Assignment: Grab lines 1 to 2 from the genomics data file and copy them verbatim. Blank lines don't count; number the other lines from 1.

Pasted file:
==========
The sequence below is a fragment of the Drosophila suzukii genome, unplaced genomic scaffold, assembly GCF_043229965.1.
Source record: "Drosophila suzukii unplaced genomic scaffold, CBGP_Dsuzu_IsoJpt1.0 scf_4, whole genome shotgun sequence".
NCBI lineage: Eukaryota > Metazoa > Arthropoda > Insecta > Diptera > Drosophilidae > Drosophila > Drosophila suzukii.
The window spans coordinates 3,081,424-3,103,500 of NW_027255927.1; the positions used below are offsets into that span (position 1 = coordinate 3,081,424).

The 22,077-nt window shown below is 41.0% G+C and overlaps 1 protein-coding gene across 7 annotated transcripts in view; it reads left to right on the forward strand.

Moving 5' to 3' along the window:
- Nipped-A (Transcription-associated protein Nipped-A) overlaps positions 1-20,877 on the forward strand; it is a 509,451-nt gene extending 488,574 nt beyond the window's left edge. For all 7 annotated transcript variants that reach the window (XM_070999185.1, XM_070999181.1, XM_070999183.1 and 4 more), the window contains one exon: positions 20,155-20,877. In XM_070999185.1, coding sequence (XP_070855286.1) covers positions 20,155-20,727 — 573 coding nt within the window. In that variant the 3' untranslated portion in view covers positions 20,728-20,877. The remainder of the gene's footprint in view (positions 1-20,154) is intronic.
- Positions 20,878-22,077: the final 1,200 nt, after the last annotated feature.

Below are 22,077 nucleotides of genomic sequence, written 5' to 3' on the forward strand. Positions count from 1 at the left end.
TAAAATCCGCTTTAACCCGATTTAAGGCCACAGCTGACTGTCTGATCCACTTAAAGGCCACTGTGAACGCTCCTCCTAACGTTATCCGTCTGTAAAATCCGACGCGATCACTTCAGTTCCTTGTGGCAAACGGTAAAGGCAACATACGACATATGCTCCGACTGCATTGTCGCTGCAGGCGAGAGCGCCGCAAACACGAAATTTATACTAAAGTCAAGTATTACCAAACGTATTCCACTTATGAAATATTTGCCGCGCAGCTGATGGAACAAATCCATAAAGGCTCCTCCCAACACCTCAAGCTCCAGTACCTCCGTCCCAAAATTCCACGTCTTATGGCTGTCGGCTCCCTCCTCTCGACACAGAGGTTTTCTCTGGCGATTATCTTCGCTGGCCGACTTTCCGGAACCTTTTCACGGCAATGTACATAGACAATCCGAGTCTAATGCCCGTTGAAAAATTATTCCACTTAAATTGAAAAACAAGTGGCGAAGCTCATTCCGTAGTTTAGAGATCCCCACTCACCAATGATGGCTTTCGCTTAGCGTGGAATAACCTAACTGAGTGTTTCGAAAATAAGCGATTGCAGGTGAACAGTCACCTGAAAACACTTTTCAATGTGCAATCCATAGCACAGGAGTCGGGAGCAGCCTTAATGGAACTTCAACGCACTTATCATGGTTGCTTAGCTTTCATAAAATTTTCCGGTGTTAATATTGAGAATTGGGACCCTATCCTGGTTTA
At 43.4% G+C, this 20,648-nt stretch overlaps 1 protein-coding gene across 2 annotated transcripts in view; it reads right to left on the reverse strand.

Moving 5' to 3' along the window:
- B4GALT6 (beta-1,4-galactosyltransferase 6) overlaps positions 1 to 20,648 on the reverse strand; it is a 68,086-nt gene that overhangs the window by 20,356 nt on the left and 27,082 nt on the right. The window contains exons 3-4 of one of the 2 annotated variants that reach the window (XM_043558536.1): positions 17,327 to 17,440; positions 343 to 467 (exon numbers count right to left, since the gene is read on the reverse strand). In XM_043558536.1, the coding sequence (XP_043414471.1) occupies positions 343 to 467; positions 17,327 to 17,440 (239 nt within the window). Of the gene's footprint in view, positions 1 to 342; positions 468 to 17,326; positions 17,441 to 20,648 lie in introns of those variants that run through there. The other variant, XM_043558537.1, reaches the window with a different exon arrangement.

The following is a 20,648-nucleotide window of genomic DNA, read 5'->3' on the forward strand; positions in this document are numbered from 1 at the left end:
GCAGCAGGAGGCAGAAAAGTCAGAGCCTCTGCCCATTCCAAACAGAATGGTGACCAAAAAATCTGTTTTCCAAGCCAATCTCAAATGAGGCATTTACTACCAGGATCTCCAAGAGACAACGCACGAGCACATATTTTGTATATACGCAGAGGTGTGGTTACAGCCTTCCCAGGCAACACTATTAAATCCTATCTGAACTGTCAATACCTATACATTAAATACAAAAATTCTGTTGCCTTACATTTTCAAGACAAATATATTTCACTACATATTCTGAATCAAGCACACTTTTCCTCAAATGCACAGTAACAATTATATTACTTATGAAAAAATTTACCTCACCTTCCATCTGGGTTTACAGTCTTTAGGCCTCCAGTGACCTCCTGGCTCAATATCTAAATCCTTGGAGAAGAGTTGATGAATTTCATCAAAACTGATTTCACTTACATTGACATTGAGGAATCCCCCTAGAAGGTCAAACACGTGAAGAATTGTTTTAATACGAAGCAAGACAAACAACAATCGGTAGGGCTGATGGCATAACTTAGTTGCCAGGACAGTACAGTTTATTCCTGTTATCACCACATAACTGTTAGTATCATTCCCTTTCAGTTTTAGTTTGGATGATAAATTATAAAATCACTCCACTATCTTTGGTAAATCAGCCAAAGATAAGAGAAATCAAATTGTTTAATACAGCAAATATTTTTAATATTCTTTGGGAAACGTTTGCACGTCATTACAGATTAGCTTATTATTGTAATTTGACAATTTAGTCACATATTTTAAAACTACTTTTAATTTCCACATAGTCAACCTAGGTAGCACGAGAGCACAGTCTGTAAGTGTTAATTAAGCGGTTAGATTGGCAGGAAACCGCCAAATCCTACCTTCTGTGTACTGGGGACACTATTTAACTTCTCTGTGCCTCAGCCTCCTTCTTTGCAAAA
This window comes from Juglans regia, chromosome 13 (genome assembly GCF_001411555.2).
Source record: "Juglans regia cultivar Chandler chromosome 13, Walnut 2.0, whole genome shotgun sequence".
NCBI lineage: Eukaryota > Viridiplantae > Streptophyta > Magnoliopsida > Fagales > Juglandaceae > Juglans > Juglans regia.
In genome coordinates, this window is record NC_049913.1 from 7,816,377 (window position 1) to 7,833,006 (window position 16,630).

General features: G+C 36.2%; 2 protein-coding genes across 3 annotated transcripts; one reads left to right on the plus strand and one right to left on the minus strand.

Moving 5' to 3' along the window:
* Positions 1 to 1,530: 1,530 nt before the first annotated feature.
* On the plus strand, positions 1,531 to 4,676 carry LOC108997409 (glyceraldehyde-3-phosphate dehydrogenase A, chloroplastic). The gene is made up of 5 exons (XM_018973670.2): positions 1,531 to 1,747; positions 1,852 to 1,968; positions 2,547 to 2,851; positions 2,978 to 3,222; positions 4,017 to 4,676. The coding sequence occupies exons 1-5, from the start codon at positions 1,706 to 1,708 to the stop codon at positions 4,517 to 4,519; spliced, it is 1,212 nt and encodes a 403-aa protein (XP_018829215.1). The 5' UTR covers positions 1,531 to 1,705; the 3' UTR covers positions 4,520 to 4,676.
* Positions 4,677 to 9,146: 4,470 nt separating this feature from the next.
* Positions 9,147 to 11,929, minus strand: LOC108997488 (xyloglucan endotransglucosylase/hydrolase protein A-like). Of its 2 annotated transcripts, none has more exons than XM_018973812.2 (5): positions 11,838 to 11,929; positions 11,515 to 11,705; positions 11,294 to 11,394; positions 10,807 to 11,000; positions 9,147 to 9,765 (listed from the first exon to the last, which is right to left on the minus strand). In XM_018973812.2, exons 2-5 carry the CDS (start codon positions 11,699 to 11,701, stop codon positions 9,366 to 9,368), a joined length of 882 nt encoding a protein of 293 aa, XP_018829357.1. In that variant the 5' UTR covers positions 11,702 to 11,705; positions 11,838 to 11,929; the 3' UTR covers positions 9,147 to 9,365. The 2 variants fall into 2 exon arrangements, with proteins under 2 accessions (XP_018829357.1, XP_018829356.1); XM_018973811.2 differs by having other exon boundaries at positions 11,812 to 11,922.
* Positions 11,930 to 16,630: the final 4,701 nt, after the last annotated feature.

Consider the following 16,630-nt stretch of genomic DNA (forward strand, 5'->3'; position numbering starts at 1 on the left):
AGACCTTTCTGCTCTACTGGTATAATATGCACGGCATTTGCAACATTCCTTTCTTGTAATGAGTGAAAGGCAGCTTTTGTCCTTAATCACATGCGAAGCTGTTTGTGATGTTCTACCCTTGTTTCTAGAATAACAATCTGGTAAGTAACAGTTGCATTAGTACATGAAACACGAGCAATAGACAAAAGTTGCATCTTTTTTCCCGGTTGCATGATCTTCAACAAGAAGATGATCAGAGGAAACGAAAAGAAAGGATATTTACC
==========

The sequence below is a fragment of the Drosophila suzukii genome, unplaced genomic scaffold, assembly GCF_043229965.1.
Source record: "Drosophila suzukii unplaced genomic scaffold, CBGP_Dsuzu_IsoJpt1.0 scf_4, whole genome shotgun sequence".